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Videri String Quartet

vi•de•ri \vi-ˈdā-rē\ vb [Lat.] ​

1 : To be seen

2 : To see and understand
3 : A classically trained string quartet with a focus on performing
video game music​

Founded in 2012, the Videri String Quartet is a revolutionary ensemble dedicated to performing the music of video games. A pioneer in both the video game and classical music communities, Videri is committed to reinventing the string quartet experience for the modern listener. The quartet utilizes a unique hybrid of aural and visual narratives, often performing standard quartet repertoire, such as Haydn or Janáček, alongside music from well known video games, such as Halo and BioShock. Videri seeks to explore the ways in which video game music impacts its listeners, discover the parallels between traditional classical music and video game music, celebrate the dynamic link between music and storytelling, and to use video game music as a means of expression for children and young adults.

Videri is passionate about performing the music of video games, compositions that can easily contend with their counterparts in film and contemporary music in terms of expressivity, nuance, and color. In their mission to promote video game music, Videri has performed their unique repertoire across the country in a variety of venues. In July 2012, Videri made its performance debut at the Rooster Teeth convention in Austin, Texas, where they opened for the Jeff Williams’ Freelance Orchestra. Since then, notable performances have included the Boston Festival of Indie Games, IndieCade in Los Angeles, the Legend of Zelda: Symphony of the Goddesses Pre-Concert Event at the Nintendo World Store in New York City, the Game Developers Conference and Game Audio Network Guild Awards in San Francisco, the Showa Boston Institute for Language & Culture, and the Japan Festival in Boston. In summer 2015, Videri was chosen as a Fellowship Quartet for the Apple Hill Center for Chamber Music. There they were coached by Apple Hill Director, Leonard Matczynski, and performed a concert of Haydn’s Quartet op. 20, no. 4 and video game compositions to hearty ovations. Many audience members, upon hearing video game music for the first time, were amazed by its creativity and expressive power.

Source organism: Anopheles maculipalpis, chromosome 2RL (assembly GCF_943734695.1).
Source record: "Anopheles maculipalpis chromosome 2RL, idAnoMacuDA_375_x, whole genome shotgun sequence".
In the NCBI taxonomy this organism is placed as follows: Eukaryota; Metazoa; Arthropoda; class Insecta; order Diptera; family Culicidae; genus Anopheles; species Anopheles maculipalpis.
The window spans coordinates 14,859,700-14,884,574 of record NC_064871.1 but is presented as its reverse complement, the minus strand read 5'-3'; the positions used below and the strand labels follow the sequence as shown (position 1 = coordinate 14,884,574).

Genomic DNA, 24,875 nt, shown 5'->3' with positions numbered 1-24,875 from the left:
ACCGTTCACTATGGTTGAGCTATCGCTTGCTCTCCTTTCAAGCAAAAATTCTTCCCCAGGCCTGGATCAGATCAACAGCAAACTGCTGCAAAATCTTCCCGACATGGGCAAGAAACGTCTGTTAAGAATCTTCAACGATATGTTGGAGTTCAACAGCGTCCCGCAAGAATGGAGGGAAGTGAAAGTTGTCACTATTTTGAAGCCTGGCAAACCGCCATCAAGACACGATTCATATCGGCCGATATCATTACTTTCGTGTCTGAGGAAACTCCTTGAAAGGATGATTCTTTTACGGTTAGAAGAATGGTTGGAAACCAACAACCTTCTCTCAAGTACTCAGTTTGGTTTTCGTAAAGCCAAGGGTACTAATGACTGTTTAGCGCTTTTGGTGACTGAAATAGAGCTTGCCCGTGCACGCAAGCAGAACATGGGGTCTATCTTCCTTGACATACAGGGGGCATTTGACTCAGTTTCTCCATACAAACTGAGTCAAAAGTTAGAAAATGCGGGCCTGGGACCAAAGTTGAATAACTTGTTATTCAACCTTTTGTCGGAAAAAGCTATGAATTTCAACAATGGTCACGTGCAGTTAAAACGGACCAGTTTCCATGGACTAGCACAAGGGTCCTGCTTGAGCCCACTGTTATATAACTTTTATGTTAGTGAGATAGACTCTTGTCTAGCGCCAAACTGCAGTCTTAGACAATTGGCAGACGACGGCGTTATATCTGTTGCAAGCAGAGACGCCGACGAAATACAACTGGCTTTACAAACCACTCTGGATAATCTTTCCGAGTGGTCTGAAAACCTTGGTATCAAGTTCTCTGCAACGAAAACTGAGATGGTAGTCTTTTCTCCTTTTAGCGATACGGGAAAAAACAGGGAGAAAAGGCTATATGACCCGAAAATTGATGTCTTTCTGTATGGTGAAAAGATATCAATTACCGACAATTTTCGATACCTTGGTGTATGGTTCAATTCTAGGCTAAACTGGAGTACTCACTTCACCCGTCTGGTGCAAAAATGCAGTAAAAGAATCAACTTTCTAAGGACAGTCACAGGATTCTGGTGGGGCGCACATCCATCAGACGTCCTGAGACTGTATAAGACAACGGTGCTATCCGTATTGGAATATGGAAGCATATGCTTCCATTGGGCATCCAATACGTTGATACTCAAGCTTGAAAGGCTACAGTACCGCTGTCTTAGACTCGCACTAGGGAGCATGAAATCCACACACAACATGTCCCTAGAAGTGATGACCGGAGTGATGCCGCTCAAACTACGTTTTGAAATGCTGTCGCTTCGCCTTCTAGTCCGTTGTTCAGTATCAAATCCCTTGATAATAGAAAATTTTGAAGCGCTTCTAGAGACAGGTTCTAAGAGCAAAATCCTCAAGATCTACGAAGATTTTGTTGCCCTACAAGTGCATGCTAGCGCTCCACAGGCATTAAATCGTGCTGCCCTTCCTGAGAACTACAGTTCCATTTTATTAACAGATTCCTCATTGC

In addition to performing, the Videri String Quartet is a highly desired recording ensemble, and has been featured on video game soundtracks such as Arigami, The Magic Circle, Beat Sports, and Neocolonialism, as well as compilation albums including Materia: Final Fantasy VII Remixed, The String Arcade, and Chronicles of Time. In July 2012, the quartet was featured in the companion soundtrack of the video game “Monaco,” composed by Grammy Award nominee Austin Wintory, and was commissioned by Blizzard Entertainment to arrange two pieces for the Gamescom Convention in Germany.


Based in Boston, Videri enthusiastically applies its talent by working with members of the local community. The quartet has volunteered performances at schools such as the Coolidge Corner Middle School in Brookline, the El Sistema summer camp at the Longy School of Music, the Bigelow Cooperative Daycare, and the Match Charter School in Jamaica Plains, as well as cultural events such as the Japanese Festival in Boston and the Showa Coming of Age ceremony. Videri also shared its experiences with music students interested in entering the video game music industry through a lecture at the Berklee College of Music about “The Business of a String Quartet.” Videri String Quartet has been invited to perform a concert and hold a chamber music master class at the University of the Pacific Conservatory of Music in Stockton, CA in March 2016.


On September 18, 2013 the Videri String Quartet released Portals, its first album featuring music from Mario, Journey, Final Fantasy, and other beloved games. Videri is currently working on recording another CD that will contain new video game arrangements as well as standard quartet repertoire.


2022 - Waltham - Corey Nichols005.jpg

Photo by Corey Nichols

video game music   //   string quartet style

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